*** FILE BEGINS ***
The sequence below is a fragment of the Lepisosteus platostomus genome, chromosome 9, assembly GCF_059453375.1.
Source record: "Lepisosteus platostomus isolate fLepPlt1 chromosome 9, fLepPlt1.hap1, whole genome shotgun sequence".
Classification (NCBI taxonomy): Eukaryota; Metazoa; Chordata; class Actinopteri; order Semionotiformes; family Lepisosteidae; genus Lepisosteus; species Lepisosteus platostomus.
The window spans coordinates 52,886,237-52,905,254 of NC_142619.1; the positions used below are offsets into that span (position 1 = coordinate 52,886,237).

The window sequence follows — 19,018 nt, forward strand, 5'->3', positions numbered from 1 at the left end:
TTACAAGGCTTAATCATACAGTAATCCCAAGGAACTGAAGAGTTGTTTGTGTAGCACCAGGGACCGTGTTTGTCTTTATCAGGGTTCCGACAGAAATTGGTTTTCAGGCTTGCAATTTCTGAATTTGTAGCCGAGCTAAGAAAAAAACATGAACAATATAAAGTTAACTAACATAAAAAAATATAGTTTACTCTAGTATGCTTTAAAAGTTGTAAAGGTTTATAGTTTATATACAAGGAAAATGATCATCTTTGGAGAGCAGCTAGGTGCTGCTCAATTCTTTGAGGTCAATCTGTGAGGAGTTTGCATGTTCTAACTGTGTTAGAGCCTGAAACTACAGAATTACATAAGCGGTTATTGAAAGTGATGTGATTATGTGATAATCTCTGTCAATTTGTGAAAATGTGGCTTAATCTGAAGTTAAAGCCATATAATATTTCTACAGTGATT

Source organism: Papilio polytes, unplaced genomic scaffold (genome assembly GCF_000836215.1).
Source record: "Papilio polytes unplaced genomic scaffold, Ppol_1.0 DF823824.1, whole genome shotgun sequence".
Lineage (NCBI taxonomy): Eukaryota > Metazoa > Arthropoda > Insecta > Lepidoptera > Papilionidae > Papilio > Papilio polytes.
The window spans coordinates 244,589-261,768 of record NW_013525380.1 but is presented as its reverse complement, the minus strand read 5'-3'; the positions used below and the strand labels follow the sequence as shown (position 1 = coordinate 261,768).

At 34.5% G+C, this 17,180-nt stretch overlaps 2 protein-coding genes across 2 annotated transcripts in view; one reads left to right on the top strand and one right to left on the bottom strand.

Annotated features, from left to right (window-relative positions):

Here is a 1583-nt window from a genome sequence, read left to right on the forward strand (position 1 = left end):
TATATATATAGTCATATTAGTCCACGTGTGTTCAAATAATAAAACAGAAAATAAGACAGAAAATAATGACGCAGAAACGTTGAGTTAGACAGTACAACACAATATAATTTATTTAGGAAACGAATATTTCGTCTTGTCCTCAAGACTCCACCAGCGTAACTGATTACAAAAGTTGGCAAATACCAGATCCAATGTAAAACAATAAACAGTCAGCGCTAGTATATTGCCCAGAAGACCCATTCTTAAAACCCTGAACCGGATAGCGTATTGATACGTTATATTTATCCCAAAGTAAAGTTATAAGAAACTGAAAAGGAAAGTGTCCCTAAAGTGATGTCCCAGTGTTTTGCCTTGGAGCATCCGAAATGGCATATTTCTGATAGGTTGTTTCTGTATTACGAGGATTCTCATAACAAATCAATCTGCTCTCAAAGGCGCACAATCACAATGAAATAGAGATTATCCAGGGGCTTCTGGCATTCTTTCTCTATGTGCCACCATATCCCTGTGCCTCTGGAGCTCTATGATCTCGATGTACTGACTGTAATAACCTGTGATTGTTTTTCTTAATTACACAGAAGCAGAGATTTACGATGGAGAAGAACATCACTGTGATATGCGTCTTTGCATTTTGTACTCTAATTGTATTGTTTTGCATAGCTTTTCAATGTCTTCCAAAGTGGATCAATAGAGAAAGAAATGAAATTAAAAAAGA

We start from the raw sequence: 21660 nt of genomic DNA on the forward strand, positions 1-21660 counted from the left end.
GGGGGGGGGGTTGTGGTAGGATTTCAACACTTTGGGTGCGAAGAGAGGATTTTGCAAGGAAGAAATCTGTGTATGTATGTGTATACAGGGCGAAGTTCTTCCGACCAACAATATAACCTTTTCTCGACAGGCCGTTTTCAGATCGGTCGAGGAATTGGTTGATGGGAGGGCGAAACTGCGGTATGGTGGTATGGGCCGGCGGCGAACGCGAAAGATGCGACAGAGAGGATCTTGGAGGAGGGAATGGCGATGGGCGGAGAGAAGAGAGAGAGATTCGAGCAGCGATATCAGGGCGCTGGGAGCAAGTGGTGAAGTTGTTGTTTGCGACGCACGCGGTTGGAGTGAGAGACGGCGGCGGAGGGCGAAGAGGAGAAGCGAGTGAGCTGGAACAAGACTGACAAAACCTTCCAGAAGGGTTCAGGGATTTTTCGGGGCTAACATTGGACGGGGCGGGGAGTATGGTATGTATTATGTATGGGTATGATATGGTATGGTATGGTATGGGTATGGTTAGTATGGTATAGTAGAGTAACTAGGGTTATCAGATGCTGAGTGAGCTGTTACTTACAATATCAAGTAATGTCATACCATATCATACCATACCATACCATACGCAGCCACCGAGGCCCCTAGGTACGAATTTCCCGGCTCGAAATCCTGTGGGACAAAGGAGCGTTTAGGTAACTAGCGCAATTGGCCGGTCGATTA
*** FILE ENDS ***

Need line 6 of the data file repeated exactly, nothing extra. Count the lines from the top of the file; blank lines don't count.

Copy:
TTACAAGGCTTAATCATACAGTAATCCCAAGGAACTGAAGAGTTGTTTGTGTAGCACCAGGGACCGTGTTTGTCTTTATCAGGGTTCCGACAGAAATTGGTTTTCAGGCTTGCAATTTCTGAATTTGTAGCCGAGCTAAGAAAAAAACATGAACAATATAAAGTTAACTAACATAAAAAAATATAGTTTACTCTAGTATGCTTTAAAAGTTGTAAAGGTTTATAGTTTATATACAAGGAAAATGATCATCTTTGGAGAGCAGCTAGGTGCTGCTCAATTCTTTGAGGTCAATCTGTGAGGAGTTTGCATGTTCTAACTGTGTTAGAGCCTGAAACTACAGAATTACATAAGCGGTTATTGAAAGTGATGTGATTATGTGATAATCTCTGTCAATTTGTGAAAATGTGGCTTAATCTGAAGTTAAAGCCATATAATATTTCTACAGTGATT